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09.14.2011

In this portrait/fashion image, the subject is lit from behind and her face is illuminated by a 32in silver/gold reflector on her face. The 1.4 aperture gives a beautiful bokeh (lens blur) in the background. © 2011 Lindsday Adler

If you want to create more dramatic location portraiture, you may consider taking a technique from the movies. In television and cinema a very common lighting technique is a backlit subject will fill light in the foreground.

Backlighting a subject:

  1. Helps to create drama.
  2. Separates the subject from the background.
  3. Gives a surreal mood (lens flare, interesting highlights).

In this bridal image the subject is backlit but placed against a dark background. Because of the rim light on her hair and body there is a distinct separation between the subject and the dark background. The subject really pops from the photo and creates a very dramatic image. Sigma 70-200mm at 137mm. ISO 500, f/5.6, 1/500 sec. © 2011 Lindsday Adler

One way to make the subject pop from the background is to have them backlit, but standing against a dark colored background. This will help achieve more drama. The contrast between highlight and shadow really makes the subject jump from the photo.

In this fashion portrait, the backlight behind the subject creates beautiful light on her hair and separation from the background. A large silver reflection fills in the light on her face and creates flattering, even light. Sigma 85mm 1.4. ISO 500, f/1.8, 1/5000 sec. © 2011 Lindsday Adler

When you backlight your subject, you will often want some fill light on the subjects face to give some direction and contrast to the light. In general I recommend that you use a silver reflector or a reflector with a silver-gold mix. I often use the California Sunbounce zebra mini reflector (silver-gold mix) or a 32 inch circular silver reflector.

Exposure with backlit images can be challenging. If the sun is in the frame or any bright highlights, this often leads to your subject being underexposed. For this reason I recommend shooting on manual OR shoot on aperture priority with exposure compensation. Often because your image will appear underexposed, you’ll have to open up your exposure to +2/3 or +1 stop to correctly illuminate your subject. Other times, the image may end up a bit overexposed because of so much light flooding the sensor. Feel free to test the shot, and adjust your exposure as necessary.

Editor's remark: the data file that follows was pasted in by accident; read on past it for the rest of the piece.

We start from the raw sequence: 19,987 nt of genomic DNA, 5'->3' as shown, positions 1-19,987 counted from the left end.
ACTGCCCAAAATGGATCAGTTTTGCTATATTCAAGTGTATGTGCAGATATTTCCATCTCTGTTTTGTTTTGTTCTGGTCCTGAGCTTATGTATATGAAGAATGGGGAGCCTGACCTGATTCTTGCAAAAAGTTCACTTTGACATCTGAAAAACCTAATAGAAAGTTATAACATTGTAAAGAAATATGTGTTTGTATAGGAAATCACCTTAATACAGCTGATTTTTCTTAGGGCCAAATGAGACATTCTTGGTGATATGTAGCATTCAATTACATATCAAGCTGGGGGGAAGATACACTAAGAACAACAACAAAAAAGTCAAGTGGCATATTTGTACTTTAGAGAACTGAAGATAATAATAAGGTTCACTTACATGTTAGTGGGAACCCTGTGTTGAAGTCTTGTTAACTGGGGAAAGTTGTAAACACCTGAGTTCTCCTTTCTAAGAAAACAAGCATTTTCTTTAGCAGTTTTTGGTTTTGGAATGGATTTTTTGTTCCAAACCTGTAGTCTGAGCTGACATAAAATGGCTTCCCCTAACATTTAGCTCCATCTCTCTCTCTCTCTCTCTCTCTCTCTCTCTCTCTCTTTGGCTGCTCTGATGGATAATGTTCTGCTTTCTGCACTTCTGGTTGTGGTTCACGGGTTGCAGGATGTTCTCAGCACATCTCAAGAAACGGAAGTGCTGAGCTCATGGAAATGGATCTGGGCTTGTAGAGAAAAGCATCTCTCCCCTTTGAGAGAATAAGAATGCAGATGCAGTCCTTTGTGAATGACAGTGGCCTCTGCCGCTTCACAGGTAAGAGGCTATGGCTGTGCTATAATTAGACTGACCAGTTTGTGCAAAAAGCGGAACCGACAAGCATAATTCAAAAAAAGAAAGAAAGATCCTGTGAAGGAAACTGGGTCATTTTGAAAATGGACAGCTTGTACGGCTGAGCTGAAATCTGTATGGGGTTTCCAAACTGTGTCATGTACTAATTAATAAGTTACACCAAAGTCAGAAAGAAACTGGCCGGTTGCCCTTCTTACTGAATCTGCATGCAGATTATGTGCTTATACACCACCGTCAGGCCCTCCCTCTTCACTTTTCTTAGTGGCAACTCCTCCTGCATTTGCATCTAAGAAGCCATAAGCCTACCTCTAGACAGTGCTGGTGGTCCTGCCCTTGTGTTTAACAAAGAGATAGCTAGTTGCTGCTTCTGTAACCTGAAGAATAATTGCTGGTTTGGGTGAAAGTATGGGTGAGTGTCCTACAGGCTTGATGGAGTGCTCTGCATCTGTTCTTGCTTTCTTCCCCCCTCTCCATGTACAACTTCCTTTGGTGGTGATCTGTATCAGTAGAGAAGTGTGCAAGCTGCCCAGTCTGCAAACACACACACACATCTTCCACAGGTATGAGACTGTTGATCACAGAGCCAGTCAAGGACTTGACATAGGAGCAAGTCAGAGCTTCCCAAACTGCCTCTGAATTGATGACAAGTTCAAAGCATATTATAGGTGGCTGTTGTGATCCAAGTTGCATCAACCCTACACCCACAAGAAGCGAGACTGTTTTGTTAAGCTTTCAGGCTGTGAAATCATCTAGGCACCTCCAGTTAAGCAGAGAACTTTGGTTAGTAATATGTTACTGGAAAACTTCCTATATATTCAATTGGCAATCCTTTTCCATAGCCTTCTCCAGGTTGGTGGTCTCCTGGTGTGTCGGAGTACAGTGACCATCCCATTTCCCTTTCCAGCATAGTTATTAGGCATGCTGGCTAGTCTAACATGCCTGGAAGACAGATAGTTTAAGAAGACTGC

If you backlight an image and don’t want lens flare, be sure that the sun is not visible in the frame. I often try to block out the sun with the subject’s head, trees in the background, or some other sort of background element. The subject will still be backlit, but I don’t have to worry about the sun causing too much flare.

Also, if you are trying to avoid lens flare, be sure to use a lens hood that comes with your lens. It will help block out extra sunlight that may decrease the contrast of the image.

Lens flare can be a great creative tool. Here I placed the sun just to the side of the subject. When I focused I put it behind her head, and then would slightly move the camera to allow the flare to wrap around the face. Sigma 85mm 1.4. ISO 100, f/1.8, 1/1600sec. © 2011 Lindsday Adler

On the other hand, flare can be a beautiful creative element. Although in traditional schools of thought in photography lens flare is ‘undesirable’, lens flare is frequently utilized as a tool to create dreamy and surreal images. Lens flare can be dramatic and beautiful.

Lens flare can be a great creative tool. Here I placed the sun just to the side of the subject. When I focused I put it behind her head, and then would slightly move the camera to allow the flare to wrap around the face. Sigma 85mm 1.4. ISO 100, f/1.8, 1/1600sec. © 2011 Lindsday Adler

If you do add lens flare to your image, this often makes your image ‘muddy’. Because light is bouncing around in the lens, this often decreases the contrast. Its fine to use lens flare, but keep in mind that if you want contrast in your image (aka a black and white point) then you may have to increase contrast in Photoshop. My recommendation is that you shoot RAW images, and then add contrast (or drag the black point) in ACR (Adobe Camera Raw) or in Lightroom.

I recommend shooting at a wide aperture. Personally I shoot with the Sigma 85mm 1.4 or the Sigma 50mm 1.4. When shooting at such wide apertures with a backlit subject, any highlights become beautiful glowing circles/orbs.

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  1. First time visitor to your Sigma site and so useful. I have a Sigma 70mm1:28 DG Macro on my Canor 50D. Love it and want more Sigma EX lens. The balance of my lens are Canon, but going to Sigma because of quality and cost.

  2. Amazing series of photos! Awesome tips!